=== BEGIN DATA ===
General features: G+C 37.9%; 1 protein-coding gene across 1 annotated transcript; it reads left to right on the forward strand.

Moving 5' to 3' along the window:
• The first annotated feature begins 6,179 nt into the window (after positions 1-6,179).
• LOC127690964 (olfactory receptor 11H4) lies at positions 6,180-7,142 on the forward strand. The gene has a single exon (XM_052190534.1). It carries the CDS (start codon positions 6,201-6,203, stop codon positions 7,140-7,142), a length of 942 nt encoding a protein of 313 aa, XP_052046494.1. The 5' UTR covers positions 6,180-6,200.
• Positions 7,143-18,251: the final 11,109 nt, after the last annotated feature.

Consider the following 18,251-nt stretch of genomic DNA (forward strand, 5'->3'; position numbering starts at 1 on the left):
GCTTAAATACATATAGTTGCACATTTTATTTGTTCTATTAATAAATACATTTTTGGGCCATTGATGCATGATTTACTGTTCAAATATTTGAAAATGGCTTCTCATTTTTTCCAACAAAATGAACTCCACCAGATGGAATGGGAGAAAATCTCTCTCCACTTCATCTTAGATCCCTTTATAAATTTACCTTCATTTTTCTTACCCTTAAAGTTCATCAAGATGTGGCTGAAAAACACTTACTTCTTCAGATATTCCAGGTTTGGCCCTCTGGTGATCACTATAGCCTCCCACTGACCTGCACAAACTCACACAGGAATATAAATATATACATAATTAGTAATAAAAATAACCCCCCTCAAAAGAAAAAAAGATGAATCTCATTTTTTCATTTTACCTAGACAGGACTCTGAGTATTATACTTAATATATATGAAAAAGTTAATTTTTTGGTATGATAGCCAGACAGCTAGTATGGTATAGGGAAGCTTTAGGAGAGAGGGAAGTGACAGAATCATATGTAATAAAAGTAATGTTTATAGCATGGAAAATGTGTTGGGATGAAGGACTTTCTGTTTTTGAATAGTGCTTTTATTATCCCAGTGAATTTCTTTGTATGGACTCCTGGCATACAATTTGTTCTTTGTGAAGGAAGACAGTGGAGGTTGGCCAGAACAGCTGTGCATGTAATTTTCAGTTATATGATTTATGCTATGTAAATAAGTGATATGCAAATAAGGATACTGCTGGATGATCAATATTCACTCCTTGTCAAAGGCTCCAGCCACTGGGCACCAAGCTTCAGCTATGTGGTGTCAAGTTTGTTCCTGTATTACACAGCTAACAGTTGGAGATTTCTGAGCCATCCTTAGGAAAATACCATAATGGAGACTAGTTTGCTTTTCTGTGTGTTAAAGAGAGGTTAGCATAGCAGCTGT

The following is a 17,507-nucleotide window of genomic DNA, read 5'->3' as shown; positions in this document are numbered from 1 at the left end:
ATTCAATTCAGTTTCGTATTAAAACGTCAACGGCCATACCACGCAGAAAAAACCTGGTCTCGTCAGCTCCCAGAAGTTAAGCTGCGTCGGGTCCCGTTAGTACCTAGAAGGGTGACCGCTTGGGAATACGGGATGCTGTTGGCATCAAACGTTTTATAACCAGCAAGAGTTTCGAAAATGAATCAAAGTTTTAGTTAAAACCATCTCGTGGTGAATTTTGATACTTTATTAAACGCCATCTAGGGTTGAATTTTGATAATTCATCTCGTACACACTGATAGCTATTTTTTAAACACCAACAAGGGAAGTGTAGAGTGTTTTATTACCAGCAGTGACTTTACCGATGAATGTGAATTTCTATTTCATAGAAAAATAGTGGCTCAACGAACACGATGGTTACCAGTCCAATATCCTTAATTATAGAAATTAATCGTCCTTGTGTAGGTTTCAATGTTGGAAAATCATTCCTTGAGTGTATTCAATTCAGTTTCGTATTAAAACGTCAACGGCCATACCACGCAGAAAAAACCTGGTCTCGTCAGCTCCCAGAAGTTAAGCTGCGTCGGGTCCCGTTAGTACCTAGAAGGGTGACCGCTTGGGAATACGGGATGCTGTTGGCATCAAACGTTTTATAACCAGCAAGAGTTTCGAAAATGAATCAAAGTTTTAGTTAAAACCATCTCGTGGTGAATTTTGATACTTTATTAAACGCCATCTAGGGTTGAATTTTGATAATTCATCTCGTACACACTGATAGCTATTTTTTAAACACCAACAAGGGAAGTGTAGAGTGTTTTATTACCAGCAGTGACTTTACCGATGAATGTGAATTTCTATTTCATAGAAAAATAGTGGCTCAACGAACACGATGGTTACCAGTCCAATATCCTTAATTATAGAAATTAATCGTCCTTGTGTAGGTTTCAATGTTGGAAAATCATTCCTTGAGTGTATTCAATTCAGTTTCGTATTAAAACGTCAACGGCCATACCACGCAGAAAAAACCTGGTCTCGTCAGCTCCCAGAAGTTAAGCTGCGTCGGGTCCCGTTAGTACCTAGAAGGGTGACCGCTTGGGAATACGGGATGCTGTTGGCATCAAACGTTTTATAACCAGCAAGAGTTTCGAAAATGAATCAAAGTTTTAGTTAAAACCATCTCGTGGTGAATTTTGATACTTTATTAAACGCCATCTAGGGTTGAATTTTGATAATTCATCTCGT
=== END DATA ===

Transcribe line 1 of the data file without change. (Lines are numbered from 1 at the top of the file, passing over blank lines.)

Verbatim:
General features: G+C 37.9%; 1 protein-coding gene across 1 annotated transcript; it reads left to right on the forward strand.